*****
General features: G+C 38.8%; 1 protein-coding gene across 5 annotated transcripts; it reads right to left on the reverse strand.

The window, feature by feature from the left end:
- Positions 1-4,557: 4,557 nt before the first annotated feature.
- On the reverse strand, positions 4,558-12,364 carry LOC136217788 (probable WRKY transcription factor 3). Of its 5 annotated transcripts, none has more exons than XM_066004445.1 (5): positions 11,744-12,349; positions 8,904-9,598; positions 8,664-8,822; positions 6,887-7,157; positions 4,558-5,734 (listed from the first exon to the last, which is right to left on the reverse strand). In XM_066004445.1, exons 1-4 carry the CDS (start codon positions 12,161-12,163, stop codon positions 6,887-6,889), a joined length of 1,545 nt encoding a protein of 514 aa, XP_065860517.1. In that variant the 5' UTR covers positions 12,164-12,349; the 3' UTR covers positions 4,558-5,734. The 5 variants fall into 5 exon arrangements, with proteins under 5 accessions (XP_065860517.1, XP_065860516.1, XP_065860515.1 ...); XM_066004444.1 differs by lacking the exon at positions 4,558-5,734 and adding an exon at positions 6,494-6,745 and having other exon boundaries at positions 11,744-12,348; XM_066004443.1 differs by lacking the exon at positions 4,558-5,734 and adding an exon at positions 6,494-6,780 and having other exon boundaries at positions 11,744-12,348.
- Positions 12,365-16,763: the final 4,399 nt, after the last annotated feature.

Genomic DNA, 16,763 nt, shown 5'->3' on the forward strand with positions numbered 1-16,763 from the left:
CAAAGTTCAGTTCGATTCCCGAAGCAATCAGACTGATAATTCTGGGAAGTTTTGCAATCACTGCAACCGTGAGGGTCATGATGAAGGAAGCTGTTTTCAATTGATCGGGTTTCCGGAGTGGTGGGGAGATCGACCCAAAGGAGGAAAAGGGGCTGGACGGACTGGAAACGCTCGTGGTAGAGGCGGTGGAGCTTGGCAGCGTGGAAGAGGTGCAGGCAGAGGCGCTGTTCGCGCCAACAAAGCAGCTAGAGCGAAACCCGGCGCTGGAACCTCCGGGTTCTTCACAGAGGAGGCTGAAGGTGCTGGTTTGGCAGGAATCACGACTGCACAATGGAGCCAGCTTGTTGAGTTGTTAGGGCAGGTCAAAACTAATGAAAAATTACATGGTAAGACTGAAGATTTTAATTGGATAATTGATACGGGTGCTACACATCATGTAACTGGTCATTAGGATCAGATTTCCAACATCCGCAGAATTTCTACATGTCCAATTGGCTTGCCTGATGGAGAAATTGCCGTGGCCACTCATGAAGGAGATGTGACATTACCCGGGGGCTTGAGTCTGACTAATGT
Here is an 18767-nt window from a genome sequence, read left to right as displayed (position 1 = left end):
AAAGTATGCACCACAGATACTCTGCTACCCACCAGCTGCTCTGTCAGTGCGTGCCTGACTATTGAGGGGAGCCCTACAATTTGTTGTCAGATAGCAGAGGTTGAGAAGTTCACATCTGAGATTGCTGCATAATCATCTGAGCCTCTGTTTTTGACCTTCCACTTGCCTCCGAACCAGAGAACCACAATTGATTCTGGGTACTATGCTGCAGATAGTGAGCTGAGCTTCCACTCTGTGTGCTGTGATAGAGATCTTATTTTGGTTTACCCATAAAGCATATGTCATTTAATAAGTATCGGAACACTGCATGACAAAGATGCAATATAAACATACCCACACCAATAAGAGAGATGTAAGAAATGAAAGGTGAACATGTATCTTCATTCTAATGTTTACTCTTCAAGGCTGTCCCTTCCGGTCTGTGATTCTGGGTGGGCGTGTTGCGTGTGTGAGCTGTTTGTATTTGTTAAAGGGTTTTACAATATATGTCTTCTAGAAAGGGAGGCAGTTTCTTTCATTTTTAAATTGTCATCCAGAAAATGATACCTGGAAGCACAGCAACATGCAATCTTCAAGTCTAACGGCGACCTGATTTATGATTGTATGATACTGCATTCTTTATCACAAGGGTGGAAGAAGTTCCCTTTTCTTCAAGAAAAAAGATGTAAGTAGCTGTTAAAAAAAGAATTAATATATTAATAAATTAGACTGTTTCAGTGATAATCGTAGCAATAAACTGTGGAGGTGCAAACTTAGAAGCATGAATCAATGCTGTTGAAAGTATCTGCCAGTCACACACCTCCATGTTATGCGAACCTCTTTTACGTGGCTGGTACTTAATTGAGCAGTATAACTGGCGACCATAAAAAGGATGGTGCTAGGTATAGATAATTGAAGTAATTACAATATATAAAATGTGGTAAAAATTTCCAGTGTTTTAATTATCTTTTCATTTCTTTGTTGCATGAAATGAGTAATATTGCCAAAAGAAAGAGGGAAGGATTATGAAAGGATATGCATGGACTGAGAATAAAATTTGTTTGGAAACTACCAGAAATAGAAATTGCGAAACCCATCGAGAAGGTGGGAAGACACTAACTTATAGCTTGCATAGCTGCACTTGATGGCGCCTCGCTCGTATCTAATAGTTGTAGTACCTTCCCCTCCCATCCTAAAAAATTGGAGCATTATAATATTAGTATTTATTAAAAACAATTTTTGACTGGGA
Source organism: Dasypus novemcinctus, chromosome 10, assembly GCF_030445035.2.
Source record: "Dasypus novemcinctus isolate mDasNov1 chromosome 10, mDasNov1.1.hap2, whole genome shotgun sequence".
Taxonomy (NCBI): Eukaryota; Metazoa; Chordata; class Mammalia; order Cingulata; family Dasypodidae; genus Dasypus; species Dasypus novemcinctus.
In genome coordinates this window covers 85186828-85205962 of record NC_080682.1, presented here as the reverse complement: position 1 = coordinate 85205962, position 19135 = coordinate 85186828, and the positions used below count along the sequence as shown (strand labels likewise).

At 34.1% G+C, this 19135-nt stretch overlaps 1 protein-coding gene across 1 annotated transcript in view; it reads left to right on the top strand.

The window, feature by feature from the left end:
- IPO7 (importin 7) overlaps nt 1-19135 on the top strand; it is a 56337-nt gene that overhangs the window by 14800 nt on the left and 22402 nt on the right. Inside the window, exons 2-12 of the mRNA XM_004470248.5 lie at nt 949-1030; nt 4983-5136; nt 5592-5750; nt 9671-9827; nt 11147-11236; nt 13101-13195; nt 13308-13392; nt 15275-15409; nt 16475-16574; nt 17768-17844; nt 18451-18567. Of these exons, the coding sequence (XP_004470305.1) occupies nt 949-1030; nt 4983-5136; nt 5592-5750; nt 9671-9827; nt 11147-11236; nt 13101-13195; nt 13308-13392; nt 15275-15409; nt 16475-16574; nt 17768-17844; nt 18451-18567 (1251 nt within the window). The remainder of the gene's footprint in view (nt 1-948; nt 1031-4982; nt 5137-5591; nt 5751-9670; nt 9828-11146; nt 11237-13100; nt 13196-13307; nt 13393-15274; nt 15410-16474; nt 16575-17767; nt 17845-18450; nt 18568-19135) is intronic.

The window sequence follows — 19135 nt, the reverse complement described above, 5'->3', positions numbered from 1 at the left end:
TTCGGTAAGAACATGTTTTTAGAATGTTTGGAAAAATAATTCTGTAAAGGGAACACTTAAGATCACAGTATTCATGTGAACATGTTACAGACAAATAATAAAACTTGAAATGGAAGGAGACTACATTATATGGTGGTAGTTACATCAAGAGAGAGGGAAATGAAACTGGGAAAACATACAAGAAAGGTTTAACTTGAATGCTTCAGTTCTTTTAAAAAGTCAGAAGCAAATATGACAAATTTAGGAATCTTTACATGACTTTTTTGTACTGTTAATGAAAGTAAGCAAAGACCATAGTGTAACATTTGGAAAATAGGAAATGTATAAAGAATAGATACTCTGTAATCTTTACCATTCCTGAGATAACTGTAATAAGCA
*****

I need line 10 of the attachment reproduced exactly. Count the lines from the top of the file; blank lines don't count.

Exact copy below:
Source organism: Dasypus novemcinctus, chromosome 10, assembly GCF_030445035.2.